Posted: May 31, 2011
Education as an app: Part 2
I'd like to suggest an unusual twistBy Thomas Frey
In 2007, I predicted that someone would create a rapid courseware builder within the next two years that would instantly generate millions of new courses seemingly overnight. Well, that didn't happen.
Turns out, creating the user interface of a rapid courseware builder is a very difficult problem to solve. However, the work being done at Learnable.com, udemy, and Skillshare is very encouraging.
The trick is creating a cross-cultural user interface that works equally well for the course-creators as the course-takers.
In addition to solving the problems of authoring a new course, these sites need to develop a rich user experience. This means they need to somehow understand what's going on inside the head of the student, their interests and preferences, and match them up with a recommendation engine that accounts for prior learning, prerequisites, and the fickle nature of humans.
To make it even more challenging, they need to incorporate some sort of rating system that allows the best courses to rise to the top. These are very hard problems to solve. And I still think one of these companies, or one similar, will revolutionize the world of education.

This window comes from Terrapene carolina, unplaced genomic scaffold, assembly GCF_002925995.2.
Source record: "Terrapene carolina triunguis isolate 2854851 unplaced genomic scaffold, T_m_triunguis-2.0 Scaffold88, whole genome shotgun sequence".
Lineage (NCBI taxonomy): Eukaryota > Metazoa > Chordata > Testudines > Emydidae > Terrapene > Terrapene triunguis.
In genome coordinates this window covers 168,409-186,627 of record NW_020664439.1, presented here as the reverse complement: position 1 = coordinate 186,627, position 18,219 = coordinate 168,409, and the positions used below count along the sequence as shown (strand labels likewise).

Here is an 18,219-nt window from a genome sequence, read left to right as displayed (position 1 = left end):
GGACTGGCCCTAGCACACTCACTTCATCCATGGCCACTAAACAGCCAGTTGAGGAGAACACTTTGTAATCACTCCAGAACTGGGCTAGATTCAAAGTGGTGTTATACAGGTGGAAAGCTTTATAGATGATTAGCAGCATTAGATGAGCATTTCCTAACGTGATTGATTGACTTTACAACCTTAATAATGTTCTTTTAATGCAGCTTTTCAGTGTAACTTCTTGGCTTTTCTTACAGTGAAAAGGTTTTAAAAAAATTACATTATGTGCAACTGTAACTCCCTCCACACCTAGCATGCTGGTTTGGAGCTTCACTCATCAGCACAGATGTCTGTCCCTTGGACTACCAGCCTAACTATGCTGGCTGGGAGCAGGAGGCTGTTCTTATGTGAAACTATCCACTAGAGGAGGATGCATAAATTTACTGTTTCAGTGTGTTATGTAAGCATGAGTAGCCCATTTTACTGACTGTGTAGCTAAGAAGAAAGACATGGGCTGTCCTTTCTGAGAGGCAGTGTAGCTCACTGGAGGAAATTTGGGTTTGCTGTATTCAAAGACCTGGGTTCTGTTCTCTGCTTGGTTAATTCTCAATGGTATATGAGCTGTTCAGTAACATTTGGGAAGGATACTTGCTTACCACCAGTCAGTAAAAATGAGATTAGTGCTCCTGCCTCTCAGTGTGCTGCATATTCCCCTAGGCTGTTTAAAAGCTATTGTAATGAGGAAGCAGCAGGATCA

However, I would like to suggest an unusual new twist in this strategy - courseware apps.
Education as an App
When it comes to mobile apps, we are experiencing a sea change in attitudes as to how we view the world. In just a few months, the total number of available apps will exceed 1 million. Sometime next year, the number of available apps will exceed the number of books in print.
Apps are a piece of information that we interact with on a far different basis that a traditional book. They serve many purposes and enter our live from thousands of different angles.
To put this into perspective, it's easy to visualize...
1. The app as a source of information
2. The app as an experiences
3. The app as a tool
4. The app as an extension of your business
5. The app as a source of inspiration
6. The app as a decision maker
7. The app as an idea generator
8. The app as an accomplishment
This last one, "the app as an accomplishment," is the one that has been keeping me up at night. Envision, if you will, a group of 20 students entering a classroom sometime in the future. After a brief orientation period and a little time spent getting to know each other, each student is given the option of choosing one from a list of ten possible apps.
Each of these apps is a one-time-use course-project oriented around a specific accomplishment. Over the coming weeks, students will be tasked with completing the assignment they have been given, and once their "accomplishment" has been completed, they can move on to their next course. Their interaction with other students will be on an informal basis, and teachers will serve more as coaches than traditional instructors.